I suppose there comes one time in every man’s life when he hears from fair lips what a low, crawling creature he is. Hattie’s was those lips. She informed me officially that after I found Warrior she ’d never look into my hated face again. There was only one other reptile she esteemed less; and he was telephoning to me every six hours for a weather report. Pete said he ’d found a friend who had lent him a citizen’s outfit, and he had five dollars on him; when could I send him more?

“Have you seen Warrior?” I’d begin and “How about Hattie?” he’d end. And at that point I ’d ring off reassuringly. I got up the nerve to inform Hattie that I ’d heard from Pete. She said:


“You tell him next time he phones that if Warrior ain’t found, this continent ain’t large enough to hold the two of us!”

When, on her casual visits to inquire for news of Warrior and to air her opinions of men as a class and Pete and me as specimens, Hattie’s line of talk ran down a little, I ’d console her by picturing the ceremony which would take place when we found Warrior. I ’d planned to buy off the captors and make it out that we ’d found him ourselves after the whole South Shore had failed. I offered to let her make the capture — bring him back in an automobile photographs at the gate of the Park with Warrior in Hattie’s embrace. That mollified her some. But when I went further and said that I was thinking of making a mystery story of Pete’s disappearance I touched off the human hornet’s nest again.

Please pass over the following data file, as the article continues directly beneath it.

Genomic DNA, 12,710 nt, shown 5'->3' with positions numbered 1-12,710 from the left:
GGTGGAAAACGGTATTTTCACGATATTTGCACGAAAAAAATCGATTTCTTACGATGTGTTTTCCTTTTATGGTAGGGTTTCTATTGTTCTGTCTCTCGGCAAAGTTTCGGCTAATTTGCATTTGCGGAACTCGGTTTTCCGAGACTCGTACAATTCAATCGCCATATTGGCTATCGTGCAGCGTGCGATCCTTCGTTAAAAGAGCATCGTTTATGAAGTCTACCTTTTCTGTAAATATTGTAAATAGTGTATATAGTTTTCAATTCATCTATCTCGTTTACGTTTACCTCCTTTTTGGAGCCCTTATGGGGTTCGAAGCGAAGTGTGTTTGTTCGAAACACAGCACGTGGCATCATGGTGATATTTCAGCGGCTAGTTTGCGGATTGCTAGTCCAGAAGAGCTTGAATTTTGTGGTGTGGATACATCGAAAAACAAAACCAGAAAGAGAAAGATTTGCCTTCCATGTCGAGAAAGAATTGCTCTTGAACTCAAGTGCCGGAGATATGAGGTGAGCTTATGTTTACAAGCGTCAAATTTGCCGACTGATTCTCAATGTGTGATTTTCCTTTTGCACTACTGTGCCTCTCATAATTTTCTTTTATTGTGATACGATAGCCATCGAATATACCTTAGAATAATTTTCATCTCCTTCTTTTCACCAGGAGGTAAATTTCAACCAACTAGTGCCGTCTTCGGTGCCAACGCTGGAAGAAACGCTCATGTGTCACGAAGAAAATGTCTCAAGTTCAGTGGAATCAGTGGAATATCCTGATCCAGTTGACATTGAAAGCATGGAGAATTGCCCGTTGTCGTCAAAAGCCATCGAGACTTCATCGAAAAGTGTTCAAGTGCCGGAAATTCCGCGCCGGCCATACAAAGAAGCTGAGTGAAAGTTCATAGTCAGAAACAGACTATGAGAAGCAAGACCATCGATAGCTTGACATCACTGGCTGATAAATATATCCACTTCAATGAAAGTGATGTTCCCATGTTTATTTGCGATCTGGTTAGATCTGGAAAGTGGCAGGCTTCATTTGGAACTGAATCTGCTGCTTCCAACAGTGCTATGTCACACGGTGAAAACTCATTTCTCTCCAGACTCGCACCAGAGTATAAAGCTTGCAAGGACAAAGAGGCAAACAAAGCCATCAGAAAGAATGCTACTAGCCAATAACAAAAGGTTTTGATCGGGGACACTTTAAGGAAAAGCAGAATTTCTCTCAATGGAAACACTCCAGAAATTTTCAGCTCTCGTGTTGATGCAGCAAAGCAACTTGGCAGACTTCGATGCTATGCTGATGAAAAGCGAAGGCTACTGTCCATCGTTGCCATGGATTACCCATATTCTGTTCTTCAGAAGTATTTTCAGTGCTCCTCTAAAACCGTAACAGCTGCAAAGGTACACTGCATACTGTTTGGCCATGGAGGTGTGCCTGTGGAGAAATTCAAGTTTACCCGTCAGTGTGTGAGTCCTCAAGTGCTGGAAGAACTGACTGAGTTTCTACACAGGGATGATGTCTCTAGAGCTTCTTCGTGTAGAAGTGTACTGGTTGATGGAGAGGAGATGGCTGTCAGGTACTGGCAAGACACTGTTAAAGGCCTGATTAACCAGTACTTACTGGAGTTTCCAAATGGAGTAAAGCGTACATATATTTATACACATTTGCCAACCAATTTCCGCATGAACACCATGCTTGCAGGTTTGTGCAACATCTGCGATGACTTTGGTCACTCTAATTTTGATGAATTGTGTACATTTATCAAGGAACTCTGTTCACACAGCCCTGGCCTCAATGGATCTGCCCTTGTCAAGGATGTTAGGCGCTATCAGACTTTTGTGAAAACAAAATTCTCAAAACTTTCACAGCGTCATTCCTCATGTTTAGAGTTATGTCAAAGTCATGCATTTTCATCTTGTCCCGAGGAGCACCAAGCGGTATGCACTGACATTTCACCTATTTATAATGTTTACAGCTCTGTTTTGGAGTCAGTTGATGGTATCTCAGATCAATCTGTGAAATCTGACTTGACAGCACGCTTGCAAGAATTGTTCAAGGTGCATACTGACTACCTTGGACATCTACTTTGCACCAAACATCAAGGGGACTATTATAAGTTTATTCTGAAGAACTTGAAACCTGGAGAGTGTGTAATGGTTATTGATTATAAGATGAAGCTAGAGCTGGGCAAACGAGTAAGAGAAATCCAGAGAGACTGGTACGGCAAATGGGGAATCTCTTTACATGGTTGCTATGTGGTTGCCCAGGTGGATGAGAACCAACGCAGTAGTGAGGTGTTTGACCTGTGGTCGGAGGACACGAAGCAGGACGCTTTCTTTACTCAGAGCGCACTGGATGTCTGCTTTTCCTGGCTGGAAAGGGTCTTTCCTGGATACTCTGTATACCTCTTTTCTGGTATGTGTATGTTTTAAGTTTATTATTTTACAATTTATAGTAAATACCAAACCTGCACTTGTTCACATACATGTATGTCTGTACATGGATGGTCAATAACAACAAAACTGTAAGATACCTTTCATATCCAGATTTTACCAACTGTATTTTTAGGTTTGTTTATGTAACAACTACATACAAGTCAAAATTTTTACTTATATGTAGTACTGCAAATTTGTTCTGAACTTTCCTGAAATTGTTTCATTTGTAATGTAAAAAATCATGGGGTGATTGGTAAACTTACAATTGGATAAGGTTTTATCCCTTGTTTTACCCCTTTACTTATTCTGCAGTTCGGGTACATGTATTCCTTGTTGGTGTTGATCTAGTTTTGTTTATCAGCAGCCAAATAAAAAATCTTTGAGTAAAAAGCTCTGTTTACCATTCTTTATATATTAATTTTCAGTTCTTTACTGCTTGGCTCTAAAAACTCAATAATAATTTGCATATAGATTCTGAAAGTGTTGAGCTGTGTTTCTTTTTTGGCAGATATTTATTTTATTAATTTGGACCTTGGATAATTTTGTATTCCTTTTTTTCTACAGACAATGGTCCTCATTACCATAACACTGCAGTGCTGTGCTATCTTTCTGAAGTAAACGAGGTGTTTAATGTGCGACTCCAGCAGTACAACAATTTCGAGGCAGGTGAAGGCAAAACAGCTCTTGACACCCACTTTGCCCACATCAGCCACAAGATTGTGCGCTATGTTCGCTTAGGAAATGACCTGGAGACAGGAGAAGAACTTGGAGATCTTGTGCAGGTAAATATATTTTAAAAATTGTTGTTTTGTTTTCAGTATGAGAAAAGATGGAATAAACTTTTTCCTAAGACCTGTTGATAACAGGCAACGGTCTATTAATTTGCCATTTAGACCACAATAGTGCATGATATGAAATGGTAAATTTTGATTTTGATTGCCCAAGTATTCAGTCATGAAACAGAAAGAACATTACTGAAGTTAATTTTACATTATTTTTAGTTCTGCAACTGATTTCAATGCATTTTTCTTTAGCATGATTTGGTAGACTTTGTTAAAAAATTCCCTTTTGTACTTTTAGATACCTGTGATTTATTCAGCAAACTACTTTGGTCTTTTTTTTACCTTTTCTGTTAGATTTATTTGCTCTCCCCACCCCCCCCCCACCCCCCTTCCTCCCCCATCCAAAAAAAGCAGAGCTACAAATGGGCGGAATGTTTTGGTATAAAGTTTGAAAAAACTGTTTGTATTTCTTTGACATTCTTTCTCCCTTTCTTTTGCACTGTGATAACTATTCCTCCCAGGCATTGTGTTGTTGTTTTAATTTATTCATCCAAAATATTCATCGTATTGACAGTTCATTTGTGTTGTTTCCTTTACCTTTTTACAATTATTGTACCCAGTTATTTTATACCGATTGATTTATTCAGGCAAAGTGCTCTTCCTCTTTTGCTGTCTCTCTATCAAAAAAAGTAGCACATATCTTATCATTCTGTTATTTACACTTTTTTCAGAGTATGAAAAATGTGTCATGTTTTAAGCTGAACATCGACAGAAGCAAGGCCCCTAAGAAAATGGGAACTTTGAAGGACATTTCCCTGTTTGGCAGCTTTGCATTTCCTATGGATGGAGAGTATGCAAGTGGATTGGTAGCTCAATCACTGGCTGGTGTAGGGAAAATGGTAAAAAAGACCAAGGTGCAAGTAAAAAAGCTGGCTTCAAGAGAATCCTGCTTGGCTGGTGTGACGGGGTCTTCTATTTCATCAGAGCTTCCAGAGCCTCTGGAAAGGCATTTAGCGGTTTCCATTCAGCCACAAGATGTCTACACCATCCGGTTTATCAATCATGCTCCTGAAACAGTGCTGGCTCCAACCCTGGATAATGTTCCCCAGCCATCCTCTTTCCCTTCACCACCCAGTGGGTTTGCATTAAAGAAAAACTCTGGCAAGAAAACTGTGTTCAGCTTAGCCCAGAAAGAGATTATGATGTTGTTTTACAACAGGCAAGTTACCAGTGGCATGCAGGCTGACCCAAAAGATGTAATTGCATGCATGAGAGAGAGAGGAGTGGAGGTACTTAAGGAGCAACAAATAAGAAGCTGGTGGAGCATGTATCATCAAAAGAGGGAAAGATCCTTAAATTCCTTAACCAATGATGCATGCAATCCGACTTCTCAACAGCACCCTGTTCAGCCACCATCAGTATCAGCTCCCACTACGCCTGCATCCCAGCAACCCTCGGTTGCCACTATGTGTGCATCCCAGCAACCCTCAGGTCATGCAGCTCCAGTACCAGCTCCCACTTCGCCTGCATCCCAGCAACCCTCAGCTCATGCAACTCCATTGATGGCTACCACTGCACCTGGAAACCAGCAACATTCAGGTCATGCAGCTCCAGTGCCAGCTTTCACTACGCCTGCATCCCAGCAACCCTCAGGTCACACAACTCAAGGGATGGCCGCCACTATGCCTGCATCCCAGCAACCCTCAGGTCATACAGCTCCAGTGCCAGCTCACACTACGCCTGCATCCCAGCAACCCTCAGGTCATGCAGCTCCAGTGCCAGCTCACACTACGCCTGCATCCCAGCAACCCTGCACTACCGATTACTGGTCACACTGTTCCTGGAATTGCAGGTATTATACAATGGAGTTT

“That mutt!” says she. “Have him dividing notices with my ol’ petty lamb!”

And right there the Untamed clean disappeared from the face of Nature. For thirty-six hours after he loped away from the Miles Standish Inn, he was lost to view and report. Not even a country correspondent broke the spell. I was afraid that he might have died of loneliness and exposure, and that the story would peter out. I tried to stimulate interest by offering a reward of a hundred dollars for information leading to his capture, alive. I wanted to add “or dead“ but the grieved, sad face of Hattie Russell came between me and them words, and I gazed apprehensively over my shoulder as I wrote.

Thursday afternoon I was sitting alone in the old man’s office speculating on the 38 disappearance of Warrior and holding a ratification meeting with myself over the increased attendance, when a Cardiff giant of an old girl blew into the office. Fifty, if she was a day, but straight as an arrow, nose like the prow of a ship, and eyes — when she turned those spectacles on you it was like you were facing an automobile searchlight.